Like all of the indigenous languages of North America, Navajo suffered a drastic drop in the numbers of speakers due to many factors, including the drop in population after first contact with European settlers due to disease and war, the demand that Navajos assimilate to European culture once on the reservation, and the lack of a viable economic future on the reservation.

In the twentieth century, however, Navajo experienced a renaissance of sorts when the revival of traditional culture and values led to increased interest in the language by the Navajos. Bilingual programs in the schools for the children and courses for adults eventually led to a rise in the numbers of speakers of Navajo. Navajo was the only indigenous language of North America to experience such an upturn, and became a model for other indigenous people to follow with their own tribal languages.

Recent trends have stunted this growth, however, at least in regards to Navajo as a native, first language. Whereas in 1968 90% of first graders used Navajo as their first language, in 1998 the number had fallen to 30%. Economic conditions on the reservation remain a factor in the number of speakers. Also, the Navajo language is seen as an integral part of the Navajo spiritual beliefs. Some Navajos who have become Christianized fear that teaching their children the Navajo language will introduce the children to spiritual influences the parents may not approve of.

About 1000 years ago the Navajo and other Apachean groups, who traveled southwest from Canada, separated. The Navajo arrived in the area where the Navajo currently live and which is know in Navajo as Dinetah around the year 1300.

There are two purported origins for the name Navajo. The first is Spanish Apaches de Nabajo because Navajo and Apache languages are mutually intelligible. The other is Tewa navahuu ‘field and wide valley’.

Spanish records from the 1630s show the Navajo planted maize, hunted, traded with the Pueblos, and were good warriors. In 1863 Kit Carson was supposed to round-up all Navajo and incarcerate them at Ft. Sumner New Mexico. 6000 went and many died of hunger and illness. The Navajo were allowed to return home in 1868.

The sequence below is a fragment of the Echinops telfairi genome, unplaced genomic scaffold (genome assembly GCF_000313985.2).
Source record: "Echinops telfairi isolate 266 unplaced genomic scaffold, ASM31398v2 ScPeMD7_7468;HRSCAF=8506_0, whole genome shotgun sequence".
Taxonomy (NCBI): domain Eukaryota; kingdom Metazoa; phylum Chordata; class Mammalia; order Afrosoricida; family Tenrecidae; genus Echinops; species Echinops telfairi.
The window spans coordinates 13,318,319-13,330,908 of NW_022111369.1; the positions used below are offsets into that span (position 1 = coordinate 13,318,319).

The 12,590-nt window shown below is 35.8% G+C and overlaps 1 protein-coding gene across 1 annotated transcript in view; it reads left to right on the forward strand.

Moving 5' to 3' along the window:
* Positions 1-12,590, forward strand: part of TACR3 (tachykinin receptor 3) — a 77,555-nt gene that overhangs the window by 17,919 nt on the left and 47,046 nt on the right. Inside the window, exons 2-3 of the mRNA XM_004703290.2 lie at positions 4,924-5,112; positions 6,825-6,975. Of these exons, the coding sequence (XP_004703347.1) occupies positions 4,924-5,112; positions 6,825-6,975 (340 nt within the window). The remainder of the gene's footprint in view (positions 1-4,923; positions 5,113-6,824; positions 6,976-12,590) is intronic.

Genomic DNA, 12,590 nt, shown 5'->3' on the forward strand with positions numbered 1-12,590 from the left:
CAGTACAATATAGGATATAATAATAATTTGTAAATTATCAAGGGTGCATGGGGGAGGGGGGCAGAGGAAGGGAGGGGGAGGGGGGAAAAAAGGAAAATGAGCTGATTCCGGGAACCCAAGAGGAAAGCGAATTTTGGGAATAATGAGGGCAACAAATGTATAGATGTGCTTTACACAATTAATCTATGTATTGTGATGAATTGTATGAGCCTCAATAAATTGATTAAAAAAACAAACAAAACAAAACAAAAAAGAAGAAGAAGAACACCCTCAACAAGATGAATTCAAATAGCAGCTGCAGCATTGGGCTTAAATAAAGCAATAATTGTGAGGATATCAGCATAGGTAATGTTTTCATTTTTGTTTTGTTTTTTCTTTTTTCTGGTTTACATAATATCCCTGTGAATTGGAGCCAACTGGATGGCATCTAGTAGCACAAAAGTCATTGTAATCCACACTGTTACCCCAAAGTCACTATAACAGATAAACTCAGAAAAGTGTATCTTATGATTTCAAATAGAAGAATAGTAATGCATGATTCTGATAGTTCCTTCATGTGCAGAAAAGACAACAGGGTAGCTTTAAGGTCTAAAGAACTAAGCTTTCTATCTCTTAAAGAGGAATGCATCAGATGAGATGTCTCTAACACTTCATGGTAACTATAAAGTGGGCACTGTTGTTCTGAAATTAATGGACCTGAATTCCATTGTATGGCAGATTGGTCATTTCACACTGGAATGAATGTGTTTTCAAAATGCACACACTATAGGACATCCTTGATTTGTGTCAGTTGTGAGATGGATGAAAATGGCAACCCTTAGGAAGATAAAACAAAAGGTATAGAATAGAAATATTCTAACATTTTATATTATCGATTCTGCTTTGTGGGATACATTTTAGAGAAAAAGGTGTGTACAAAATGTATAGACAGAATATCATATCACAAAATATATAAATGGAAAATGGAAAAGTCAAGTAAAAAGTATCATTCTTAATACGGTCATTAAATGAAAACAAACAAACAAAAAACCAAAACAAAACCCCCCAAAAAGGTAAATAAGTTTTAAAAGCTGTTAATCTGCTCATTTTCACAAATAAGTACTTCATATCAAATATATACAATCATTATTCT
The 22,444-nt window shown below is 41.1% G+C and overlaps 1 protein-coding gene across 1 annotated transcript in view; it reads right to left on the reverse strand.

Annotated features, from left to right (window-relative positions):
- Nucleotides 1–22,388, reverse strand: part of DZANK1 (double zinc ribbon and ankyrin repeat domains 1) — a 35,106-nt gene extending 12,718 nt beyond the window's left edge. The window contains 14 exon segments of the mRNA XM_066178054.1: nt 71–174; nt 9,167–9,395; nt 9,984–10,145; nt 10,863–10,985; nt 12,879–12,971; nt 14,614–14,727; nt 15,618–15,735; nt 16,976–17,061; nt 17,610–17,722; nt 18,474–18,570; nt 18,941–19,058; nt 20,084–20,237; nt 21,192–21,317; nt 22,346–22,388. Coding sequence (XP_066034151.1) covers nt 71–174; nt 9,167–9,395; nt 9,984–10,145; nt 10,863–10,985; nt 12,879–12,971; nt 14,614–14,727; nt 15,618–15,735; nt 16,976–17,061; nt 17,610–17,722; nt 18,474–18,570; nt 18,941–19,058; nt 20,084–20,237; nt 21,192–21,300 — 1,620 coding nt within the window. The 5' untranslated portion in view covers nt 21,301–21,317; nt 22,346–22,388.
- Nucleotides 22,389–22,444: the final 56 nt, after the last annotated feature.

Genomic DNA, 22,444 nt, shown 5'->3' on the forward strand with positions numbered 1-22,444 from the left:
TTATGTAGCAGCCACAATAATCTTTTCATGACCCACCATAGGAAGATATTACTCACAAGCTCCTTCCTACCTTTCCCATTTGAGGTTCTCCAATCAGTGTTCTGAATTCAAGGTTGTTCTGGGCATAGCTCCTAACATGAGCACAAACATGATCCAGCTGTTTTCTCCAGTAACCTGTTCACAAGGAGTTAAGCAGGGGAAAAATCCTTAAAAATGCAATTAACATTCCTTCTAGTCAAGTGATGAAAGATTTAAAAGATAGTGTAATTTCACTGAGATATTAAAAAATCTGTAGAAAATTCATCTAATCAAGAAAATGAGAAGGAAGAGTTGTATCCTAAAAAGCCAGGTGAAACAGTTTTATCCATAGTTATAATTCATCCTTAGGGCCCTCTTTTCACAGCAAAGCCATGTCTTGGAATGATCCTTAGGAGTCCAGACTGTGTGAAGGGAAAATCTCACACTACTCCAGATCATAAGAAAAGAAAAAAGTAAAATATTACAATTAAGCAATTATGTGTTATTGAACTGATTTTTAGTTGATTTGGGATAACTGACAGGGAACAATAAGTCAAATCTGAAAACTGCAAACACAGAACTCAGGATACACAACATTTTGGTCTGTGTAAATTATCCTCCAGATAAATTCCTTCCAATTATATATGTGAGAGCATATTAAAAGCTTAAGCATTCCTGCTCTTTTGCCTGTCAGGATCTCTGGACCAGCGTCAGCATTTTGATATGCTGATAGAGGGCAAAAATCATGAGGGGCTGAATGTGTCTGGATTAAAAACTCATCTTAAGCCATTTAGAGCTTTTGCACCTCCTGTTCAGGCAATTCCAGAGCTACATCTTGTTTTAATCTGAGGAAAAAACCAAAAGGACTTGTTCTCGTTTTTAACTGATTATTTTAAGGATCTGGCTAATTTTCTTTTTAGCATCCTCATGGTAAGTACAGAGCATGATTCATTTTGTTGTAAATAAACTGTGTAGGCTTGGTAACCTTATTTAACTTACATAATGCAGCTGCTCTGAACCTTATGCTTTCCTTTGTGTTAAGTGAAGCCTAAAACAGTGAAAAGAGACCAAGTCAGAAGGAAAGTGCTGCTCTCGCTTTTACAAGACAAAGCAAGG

The Navajo now number over 200,000 and are the second largest tribe in the United States after the Cherokee. The Navajo are the largest Native American speech community in the US, but the number of speakers is shrinking because children speak it less each year. A shift to English as the dominant language is in progress, especially near urban centers. Most reservation schools offer Navajo instruction, and some schools are bilingual with Navajo immersion programs. Dine College offers language and literature instruction. It also gives teacher certification in Navajo bilingual education.

Campbell, G. L. 1991. Compendium of the World's Languages, Vol. 1 -2. London and New York: Routledge.

Fernald, Theodore B. and Paul R. Platero. 2000. “Sacred and Secular Issues in Navajo Education” in Thedore B. Fernald and Paul R. Platero ed. The Athabaskan Languages: Perspectives on a Native American Language Family. Oxford, UK: Oxford University Press.

Garry, J. and C. Rubino, eds. 2001. Facts About the World's Languages. New York: H.W. Wilson Company.

Grimes, B. F., ed. 1992. Ethnologue, Languages of the World. Dallas, Texas: Summer Institute of Linguistics.

House, Deborah. 2002. Language Shift Among the Navajos: Identity Politics and Cultural Continuity. University of Arizona Press.